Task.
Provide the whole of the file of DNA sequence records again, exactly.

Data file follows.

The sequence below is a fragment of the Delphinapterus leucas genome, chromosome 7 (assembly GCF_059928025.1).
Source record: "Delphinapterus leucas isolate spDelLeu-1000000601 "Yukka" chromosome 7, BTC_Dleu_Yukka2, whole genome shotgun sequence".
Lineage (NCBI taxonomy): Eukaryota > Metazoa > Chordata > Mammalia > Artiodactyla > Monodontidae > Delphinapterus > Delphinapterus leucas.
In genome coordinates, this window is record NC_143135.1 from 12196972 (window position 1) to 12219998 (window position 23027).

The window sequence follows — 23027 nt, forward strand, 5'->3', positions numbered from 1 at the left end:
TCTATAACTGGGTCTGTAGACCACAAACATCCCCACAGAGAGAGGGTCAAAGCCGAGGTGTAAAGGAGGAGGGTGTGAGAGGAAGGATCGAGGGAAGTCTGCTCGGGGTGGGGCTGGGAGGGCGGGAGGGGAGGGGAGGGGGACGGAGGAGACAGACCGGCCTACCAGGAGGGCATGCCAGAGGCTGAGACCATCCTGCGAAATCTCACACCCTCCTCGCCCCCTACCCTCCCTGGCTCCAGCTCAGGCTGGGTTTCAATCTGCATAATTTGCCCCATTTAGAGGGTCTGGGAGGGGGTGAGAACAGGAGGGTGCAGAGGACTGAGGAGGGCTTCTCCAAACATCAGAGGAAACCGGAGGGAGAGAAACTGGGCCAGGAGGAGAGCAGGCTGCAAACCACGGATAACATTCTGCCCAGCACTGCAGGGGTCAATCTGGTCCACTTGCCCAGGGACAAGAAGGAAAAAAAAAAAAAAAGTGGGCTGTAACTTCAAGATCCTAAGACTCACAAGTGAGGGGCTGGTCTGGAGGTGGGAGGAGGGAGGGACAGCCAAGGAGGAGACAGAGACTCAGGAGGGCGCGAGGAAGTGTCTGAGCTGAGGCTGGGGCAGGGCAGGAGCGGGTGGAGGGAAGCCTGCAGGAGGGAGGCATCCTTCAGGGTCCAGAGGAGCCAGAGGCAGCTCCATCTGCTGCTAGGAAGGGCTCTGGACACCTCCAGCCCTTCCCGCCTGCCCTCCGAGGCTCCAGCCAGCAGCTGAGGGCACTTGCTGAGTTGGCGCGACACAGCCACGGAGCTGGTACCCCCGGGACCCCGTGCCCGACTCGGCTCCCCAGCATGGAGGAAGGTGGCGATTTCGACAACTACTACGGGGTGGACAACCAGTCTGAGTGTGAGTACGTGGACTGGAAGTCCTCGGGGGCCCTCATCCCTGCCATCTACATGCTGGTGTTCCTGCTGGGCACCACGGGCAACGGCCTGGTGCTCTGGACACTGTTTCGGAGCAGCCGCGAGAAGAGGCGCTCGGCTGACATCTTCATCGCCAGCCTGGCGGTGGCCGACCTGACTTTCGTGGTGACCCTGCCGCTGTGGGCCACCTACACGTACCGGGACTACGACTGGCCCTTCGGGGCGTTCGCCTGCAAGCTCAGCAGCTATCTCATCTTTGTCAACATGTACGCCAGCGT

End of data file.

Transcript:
The sequence below is a fragment of the Delphinapterus leucas genome, chromosome 7 (assembly GCF_059928025.1).
Source record: "Delphinapterus leucas isolate spDelLeu-1000000601 "Yukka" chromosome 7, BTC_Dleu_Yukka2, whole genome shotgun sequence".
Lineage (NCBI taxonomy): Eukaryota > Metazoa > Chordata > Mammalia > Artiodactyla > Monodontidae > Delphinapterus > Delphinapterus leucas.
In genome coordinates, this window is record NC_143135.1 from 12196972 (window position 1) to 12219998 (window position 23027).

The window sequence follows — 23027 nt, forward strand, 5'->3', positions numbered from 1 at the left end:
TCTATAACTGGGTCTGTAGACCACAAACATCCCCACAGAGAGAGGGTCAAAGCCGAGGTGTAAAGGAGGAGGGTGTGAGAGGAAGGATCGAGGGAAGTCTGCTCGGGGTGGGGCTGGGAGGGCGGGAGGGGAGGGGAGGGGGACGGAGGAGACAGACCGGCCTACCAGGAGGGCATGCCAGAGGCTGAGACCATCCTGCGAAATCTCACACCCTCCTCGCCCCCTACCCTCCCTGGCTCCAGCTCAGGCTGGGTTTCAATCTGCATAATTTGCCCCATTTAGAGGGTCTGGGAGGGGGTGAGAACAGGAGGGTGCAGAGGACTGAGGAGGGCTTCTCCAAACATCAGAGGAAACCGGAGGGAGAGAAACTGGGCCAGGAGGAGAGCAGGCTGCAAACCACGGATAACATTCTGCCCAGCACTGCAGGGGTCAATCTGGTCCACTTGCCCAGGGACAAGAAGGAAAAAAAAAAAAAAAGTGGGCTGTAACTTCAAGATCCTAAGACTCACAAGTGAGGGGCTGGTCTGGAGGTGGGAGGAGGGAGGGACAGCCAAGGAGGAGACAGAGACTCAGGAGGGCGCGAGGAAGTGTCTGAGCTGAGGCTGGGGCAGGGCAGGAGCGGGTGGAGGGAAGCCTGCAGGAGGGAGGCATCCTTCAGGGTCCAGAGGAGCCAGAGGCAGCTCCATCTGCTGCTAGGAAGGGCTCTGGACACCTCCAGCCCTTCCCGCCTGCCCTCCGAGGCTCCAGCCAGCAGCTGAGGGCACTTGCTGAGTTGGCGCGACACAGCCACGGAGCTGGTACCCCCGGGACCCCGTGCCCGACTCGGCTCCCCAGCATGGAGGAAGGTGGCGATTTCGACAACTACTACGGGGTGGACAACCAGTCTGAGTGTGAGTACGTGGACTGGAAGTCCTCGGGGGCCCTCATCCCTGCCATCTACATGCTGGTGTTCCTGCTGGGCACCACGGGCAACGGCCTGGTGCTCTGGACACTGTTTCGGAGCAGCCGCGAGAAGAGGCGCTCGGCTGACATCTTCATCGCCAGCCTGGCGGTGGCCGACCTGACTTTCGTGGTGACCCTGCCGCTGTGGGCCACCTACACGTACCGGGACTACGACTGGCCCTTCGGGGCGTTCGCCTGCAAGCTCAGCAGCTATCTCATCTTTGTCAACATGTACGCCAGCGT